The tournament is held in a field outside the village. Everyone capable of dragging themselves out there attends. We don’t have currency, but people make wagers with food and livestock. If I weren’t in charge of the thing, I would put Beaux’s entire herd of sheep on Elgar.
By random lot we pair the men up, all except young Artr. He gets what in modern terminology would be called a “bye.” I see him off by himself, practicing his skills, such as they are. He doesn’t have a prayer.
The chief, his wife, Beaux, and I sit together to oversee the tournament. There aren’t much in the way of rules except to forbid killing anyone; the village can’t afford to lose all its able-bodied men in a contest like this. Instead, the opponents will try to beat each other into submission, until one finally yields.
I munch on a half of chicken while the combat begins. As you would expect, it’s not a civilized affair. There’s a lot of bruising and blood. Elgar of course draws the most amount of blood; his opponent will probably never walk properly again, not unless Merlin uses magic to fix both of his legs.
I have to look away as Elgar finishes his match. The poor man he fought is dragged away screaming and crying. If he’s lucky, he’ll survive the night. “Bring me another!” Elgar roars.
For the sake of the rest of the village, I award Elgar a bye for the next round while his brother gets into it. Artr is much scrawnier than his brother, but he’s quick. Apparently he’s been practicing with his spear as well. He draws a cut on Bleeth’s left pectoral before Bleeth can even move. Then Artr whips the end of the spear around to bash the other man in the stomach. Bleeth crumples to the ground. While he gasps for air, he pleads for mercy.
“Perhaps the boy is more ready than I thought,” the chief says.
By the time we’ve winnowed it down to two, there’s no doubt Artr can handle himself. There’s also no doubt for a fat slob the chief has some good DNA; only his sons remain. The chief’s wife—and mother to Artr—takes her husband’s arm. “You can’t let them fight each other.”
“Why not? It was bound to happen eventually. It might as well be now.”
“But Elgar will kill Artr. You must know that.”
“He won’t kill him. He’ll just break a few bones.”
The chief’s wife wails at this and then runs off, unable to watch. “She’s right,” Beaux whispers into my ear. “You know what will happen.”
“What am I supposed to do about it?” I ask. “The boy wants to be a warrior. This is what it means to be one.”
“As if you would know.”
“It’s out of my hands. Let the boys decide it for themselves.”
They march into the circle, each armed with a club similar to Beaux’s. “You might as well scurry back to Mother’s bosom,” Elgar says. “You’ll save yourself a lot of pain that way.”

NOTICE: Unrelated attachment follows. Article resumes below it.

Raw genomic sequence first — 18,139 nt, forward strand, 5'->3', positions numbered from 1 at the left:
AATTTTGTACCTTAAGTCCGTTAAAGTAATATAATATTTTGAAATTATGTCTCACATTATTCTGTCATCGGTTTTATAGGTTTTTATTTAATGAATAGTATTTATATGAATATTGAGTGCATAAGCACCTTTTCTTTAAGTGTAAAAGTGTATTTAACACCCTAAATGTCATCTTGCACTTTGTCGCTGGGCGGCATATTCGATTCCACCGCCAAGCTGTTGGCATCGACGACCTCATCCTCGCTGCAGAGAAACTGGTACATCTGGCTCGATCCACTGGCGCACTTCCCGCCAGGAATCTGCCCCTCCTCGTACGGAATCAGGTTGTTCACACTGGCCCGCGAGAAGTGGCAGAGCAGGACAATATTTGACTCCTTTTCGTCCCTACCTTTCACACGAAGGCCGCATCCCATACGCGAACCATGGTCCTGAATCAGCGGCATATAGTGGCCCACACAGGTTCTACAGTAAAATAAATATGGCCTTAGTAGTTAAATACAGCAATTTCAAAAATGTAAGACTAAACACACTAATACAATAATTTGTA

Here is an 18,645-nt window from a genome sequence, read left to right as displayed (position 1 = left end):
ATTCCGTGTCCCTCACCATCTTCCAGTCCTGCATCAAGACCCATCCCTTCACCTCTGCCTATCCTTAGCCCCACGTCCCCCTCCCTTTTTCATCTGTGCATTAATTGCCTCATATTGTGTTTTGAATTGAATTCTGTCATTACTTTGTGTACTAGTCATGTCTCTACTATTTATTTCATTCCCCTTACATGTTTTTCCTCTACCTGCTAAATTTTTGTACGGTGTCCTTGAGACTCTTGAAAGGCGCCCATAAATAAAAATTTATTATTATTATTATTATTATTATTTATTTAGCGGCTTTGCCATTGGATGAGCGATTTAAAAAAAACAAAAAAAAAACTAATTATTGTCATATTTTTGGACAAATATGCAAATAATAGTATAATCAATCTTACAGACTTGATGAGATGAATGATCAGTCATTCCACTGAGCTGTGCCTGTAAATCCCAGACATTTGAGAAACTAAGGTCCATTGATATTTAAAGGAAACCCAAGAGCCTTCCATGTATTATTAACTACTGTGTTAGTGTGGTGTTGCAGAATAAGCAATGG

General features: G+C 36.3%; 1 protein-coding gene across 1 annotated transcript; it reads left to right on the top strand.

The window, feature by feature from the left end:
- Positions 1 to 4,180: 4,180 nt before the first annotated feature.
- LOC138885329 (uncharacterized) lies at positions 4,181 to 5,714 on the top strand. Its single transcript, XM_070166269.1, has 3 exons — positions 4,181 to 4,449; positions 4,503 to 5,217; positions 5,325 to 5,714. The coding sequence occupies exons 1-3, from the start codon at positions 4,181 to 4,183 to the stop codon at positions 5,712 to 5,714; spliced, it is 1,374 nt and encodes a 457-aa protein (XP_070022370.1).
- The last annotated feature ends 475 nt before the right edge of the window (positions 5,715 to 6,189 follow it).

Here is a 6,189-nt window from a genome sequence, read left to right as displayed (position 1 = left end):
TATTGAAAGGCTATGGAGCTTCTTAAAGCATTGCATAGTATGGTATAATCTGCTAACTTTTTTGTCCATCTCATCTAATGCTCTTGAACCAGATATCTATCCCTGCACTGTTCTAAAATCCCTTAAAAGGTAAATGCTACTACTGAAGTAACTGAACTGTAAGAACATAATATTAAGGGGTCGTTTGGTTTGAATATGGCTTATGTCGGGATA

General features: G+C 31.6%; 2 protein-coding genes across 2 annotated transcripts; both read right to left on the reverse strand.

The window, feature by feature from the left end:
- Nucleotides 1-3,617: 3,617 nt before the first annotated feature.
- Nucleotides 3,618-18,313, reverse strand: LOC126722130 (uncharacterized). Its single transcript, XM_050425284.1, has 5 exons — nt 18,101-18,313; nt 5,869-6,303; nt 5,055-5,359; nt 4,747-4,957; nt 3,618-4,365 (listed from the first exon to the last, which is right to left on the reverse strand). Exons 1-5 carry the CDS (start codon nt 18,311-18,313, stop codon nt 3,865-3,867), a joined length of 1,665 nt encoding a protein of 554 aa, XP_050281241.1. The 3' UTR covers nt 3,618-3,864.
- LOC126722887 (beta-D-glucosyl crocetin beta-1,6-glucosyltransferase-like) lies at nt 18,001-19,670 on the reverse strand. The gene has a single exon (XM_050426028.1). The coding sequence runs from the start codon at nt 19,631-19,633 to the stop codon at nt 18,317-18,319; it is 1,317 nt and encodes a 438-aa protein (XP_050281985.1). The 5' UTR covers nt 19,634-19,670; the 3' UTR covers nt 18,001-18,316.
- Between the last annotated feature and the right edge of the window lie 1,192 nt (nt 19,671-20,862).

“I’m not afraid of you,” Artr says, though his voice quivers.
Without further preamble, they have at it. Elgar presses his advantage in height, weight, and strength by charging right at Artr, swinging his club. The more nimble Artr dances out of the way. He manages hit Elgar in the back of the leg, but the blow doesn’t faze him. He spins around to hit Artr in the back with his club; the boy sprawls on the ground.
Artr is quick enough to roll out of the way before Elgar’s club can cave in his skull. Artr hits Elgar in the back of the leg again, this time in that sweet spot behind the knee. Elgar shouts with pain and staggers. Artr hits him in the back, but it’s too late.
Elgar spins around with his club. He swings it from underneath to knock the club from his brother’s hands. Another blow sends Artr to the ground, on his back. Elgar lands a flurry of blows that leave Artr bloodied and bruised.
“That’s enough,” I say. “The fight is over.”
“It’s over when I say it is,” Elgar growls.
“It is over, son,” the chief says. “You have won.”
“It’s over when I say it is, old man.” He resumes beating on his brother, who by now should be unconscious and yet somehow the lad is still trying to fetch his club. The chief and I should try to stop Elgar, but neither of us has the courage for it.
Beaux gets to her feet. “If you won’t stop him, then I will!”
Before she can try, I see our salvation on its way. It’s a streak of gold light whizzing towards us from the south. As it gets closer, I see it’s a spear made entirely of gold. Like a cruise missile nowadays, it circles over the battlefield, where Elgar continues to pummel his brother. Then the spear dives straight to the ground to land within Artr’s reach.
The boy is no dummy; he immediately grabs the spear. He whips the end of the spear around to hit his brother in the side of the head. Elgar staggers to the ground. A kick to the midsection and Elgar ends up on his back. Artr holds the spear point at his throat. “It is finished. Yield.”
“I will not.” Elgar spits blood and then grins. “You’ll have to kill me.”
Artr stares at him for a moment. He pulls the spear back. Everyone watches with anticipation. Then Artr brings the end of the spear around to slap his brother on the side of the head again. Elgar passes out.
Beside me, Merlin says, “We’ve found our warrior.”
TO BE CONTINUED...
Monday is the training montage!